On 2 April 1982, Argentina invaded the Falkland Islands, a remote British colony in the South Atlantic. The UK, which had ruled the islands for nearly 150 years (though Argentina had long claimed sovereignty), quickly chose to fight and Britain’s Navy sailed south to retake the Falklands. Writing in BBC History Revealed, Matt Elton explores 9 big questions surrounding the conflict…
When was the Falklands War, and where did it take place?
The Falklands War saw Britain and Argentina battle for control of the Falkland Islands – a tiny archipelago in the South Atlantic Ocean made up of two main islands (dubbed East Falkland and West Falkland) and around 776 smaller outcrops.
When was the Falklands War and how long did it last?
The conflict was fought between 2 April and 14 June 1982, lasting for 74 days.
How did the Falklands War start?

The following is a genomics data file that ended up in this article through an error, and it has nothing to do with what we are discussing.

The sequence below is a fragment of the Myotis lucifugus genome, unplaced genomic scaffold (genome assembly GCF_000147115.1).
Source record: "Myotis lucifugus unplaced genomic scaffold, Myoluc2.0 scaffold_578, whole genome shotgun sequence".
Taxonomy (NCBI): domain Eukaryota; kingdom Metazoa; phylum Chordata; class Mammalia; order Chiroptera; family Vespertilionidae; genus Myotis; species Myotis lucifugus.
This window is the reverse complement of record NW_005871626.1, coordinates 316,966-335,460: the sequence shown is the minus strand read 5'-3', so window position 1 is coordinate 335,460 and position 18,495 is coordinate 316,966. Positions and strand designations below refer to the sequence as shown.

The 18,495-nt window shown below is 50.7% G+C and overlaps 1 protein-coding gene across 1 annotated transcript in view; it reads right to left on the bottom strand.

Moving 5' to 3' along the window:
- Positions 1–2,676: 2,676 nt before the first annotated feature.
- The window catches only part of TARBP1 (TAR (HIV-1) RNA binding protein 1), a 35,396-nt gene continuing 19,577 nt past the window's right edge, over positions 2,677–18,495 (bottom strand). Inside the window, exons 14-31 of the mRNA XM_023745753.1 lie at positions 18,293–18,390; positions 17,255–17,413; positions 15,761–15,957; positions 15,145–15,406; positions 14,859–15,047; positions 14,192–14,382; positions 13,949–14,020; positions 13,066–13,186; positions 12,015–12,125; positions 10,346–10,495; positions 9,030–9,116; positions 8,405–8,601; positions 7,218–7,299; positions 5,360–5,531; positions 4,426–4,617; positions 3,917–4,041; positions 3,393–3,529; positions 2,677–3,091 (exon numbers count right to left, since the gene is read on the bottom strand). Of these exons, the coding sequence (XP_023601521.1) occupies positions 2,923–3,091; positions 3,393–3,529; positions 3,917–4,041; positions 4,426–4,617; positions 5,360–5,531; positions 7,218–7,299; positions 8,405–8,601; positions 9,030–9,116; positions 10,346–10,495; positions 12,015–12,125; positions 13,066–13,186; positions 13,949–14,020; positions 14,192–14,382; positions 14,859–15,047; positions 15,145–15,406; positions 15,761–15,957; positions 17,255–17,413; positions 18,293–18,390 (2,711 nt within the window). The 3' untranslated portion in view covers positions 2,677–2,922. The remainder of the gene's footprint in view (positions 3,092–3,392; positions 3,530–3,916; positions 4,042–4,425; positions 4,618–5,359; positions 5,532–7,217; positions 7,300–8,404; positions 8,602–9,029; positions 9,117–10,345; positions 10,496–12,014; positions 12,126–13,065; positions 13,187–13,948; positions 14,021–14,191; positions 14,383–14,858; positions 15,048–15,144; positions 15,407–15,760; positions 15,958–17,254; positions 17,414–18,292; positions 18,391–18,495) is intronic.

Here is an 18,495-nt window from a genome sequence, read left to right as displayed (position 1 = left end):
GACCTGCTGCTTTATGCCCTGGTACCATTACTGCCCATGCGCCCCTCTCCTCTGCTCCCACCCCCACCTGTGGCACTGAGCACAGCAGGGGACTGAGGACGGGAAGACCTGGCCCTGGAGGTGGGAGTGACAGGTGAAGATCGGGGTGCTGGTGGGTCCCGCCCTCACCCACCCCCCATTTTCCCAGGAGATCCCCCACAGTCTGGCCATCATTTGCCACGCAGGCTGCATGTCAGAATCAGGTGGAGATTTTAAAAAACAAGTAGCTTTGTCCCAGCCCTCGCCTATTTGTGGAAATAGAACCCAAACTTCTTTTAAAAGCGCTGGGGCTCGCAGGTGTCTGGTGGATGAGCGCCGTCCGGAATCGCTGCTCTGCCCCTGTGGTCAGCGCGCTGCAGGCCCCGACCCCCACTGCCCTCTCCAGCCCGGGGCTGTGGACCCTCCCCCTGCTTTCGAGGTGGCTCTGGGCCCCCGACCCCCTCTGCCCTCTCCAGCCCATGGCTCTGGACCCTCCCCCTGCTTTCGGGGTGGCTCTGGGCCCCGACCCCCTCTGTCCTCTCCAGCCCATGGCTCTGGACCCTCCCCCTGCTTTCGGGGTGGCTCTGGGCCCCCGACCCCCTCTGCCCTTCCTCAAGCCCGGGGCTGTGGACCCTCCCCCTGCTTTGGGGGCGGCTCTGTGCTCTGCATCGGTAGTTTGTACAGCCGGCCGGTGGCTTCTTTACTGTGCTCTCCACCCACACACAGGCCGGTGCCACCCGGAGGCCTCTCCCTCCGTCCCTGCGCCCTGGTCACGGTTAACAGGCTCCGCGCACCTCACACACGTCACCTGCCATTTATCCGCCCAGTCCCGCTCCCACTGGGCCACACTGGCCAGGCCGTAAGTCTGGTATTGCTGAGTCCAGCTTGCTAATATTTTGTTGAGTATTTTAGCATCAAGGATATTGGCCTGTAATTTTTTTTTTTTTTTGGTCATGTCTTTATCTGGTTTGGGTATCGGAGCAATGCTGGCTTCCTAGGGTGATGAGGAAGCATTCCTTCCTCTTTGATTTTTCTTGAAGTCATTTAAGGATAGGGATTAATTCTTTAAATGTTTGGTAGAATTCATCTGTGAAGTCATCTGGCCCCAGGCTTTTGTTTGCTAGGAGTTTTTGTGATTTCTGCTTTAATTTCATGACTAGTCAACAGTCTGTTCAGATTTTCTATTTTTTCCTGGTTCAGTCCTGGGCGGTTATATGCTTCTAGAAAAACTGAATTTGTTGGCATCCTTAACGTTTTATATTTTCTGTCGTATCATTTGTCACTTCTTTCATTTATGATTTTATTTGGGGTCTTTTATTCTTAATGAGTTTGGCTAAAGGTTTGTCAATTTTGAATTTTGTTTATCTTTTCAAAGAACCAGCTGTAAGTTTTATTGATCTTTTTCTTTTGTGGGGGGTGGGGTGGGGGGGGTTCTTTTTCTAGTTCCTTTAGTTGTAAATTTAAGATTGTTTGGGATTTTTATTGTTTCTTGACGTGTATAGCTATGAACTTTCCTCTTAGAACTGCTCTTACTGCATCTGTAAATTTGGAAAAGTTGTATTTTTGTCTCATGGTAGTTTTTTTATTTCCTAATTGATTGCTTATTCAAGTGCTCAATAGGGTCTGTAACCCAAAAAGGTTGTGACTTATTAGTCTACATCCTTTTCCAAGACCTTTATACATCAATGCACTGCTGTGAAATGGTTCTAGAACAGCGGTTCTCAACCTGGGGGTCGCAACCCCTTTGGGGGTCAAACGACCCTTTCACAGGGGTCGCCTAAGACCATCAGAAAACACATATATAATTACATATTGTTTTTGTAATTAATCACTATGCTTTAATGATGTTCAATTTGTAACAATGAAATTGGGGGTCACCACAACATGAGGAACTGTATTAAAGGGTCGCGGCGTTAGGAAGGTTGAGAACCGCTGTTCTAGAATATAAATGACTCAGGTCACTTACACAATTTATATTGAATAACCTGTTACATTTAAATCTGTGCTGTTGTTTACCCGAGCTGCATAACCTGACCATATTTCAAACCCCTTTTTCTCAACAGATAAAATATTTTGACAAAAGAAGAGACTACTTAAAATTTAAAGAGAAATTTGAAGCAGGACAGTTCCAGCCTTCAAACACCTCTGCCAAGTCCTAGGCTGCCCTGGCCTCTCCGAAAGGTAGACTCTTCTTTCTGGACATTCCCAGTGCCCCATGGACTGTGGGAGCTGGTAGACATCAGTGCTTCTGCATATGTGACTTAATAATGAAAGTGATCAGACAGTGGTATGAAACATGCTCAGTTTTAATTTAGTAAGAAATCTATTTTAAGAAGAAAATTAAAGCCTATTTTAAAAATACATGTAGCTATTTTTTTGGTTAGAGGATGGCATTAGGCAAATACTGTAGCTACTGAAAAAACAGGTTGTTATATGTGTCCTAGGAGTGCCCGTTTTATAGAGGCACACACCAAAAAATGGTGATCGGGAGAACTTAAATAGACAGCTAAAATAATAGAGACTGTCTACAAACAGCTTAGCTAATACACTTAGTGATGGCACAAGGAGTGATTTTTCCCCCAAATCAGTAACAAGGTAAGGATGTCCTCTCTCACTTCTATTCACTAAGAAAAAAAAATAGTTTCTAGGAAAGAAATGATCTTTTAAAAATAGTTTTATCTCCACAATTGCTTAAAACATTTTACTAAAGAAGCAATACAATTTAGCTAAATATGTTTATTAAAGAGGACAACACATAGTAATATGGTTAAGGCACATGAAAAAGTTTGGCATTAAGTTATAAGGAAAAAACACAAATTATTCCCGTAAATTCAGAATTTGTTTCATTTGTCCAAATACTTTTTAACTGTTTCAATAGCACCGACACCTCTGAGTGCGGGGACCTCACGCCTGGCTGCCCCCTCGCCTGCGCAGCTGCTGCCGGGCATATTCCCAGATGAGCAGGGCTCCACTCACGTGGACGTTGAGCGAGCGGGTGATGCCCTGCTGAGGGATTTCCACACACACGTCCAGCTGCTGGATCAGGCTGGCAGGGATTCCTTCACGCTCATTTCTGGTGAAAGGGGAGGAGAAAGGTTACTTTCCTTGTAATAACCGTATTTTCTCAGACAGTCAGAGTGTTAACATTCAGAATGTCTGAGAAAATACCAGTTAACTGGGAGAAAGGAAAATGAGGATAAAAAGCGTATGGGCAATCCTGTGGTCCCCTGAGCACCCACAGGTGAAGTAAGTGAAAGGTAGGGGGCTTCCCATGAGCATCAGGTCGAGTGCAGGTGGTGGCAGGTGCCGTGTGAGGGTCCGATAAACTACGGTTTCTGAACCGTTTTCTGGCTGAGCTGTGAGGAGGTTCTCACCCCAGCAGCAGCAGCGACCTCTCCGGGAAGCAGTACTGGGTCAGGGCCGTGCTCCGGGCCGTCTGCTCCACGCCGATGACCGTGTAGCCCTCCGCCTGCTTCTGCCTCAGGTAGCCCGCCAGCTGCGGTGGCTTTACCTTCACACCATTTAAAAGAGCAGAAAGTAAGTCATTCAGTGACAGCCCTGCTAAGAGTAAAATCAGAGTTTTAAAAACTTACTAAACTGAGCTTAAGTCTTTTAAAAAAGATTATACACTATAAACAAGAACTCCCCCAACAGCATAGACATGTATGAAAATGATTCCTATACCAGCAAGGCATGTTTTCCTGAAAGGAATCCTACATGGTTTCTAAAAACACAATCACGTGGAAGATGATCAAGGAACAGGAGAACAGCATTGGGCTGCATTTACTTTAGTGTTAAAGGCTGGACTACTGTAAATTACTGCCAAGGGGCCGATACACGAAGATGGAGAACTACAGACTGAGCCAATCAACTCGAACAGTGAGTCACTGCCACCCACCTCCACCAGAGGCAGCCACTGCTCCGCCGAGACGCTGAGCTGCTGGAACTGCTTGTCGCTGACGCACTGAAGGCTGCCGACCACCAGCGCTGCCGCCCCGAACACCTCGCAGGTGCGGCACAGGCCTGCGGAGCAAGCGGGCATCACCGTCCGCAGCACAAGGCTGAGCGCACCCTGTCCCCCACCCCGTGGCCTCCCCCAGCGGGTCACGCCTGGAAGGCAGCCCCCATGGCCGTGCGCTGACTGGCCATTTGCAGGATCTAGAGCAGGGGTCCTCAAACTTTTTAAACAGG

On 2 April, Argentina invaded and occupied the British dependent territory of the Falkland Islands, and they took the neighbouring island of South Georgia the following day. However, neither Britain nor Argentina declared a state of war at any point, meaning the conflict remained, officially, an ‘undeclared war’.
Why did the Falklands War start?
From an Argentine point of view, the war was sparked less by an ‘invasion’ and more by a reclamation of territory that was, by rights, theirs. The history of the Falklands is rather convoluted. France was the first nation to establish a colony on East Falkland in 1764, before the British claimed West Falkland as its own the next year. Five years after that, Spanish troops captured the fort of Port Egmont (Britain’s first settlement on West Falkland).
Fifty years on, a mercenary working for the United Provinces of the River Plate – a forerunner of what would later become Argentina – claimed possession of the islands. In 1833, the British reasserted their sovereignty and requested that the Argentine administration leave. Britain retained possession of the Falklands from that point on – but the issue of the islands’ sovereignty remained controversial.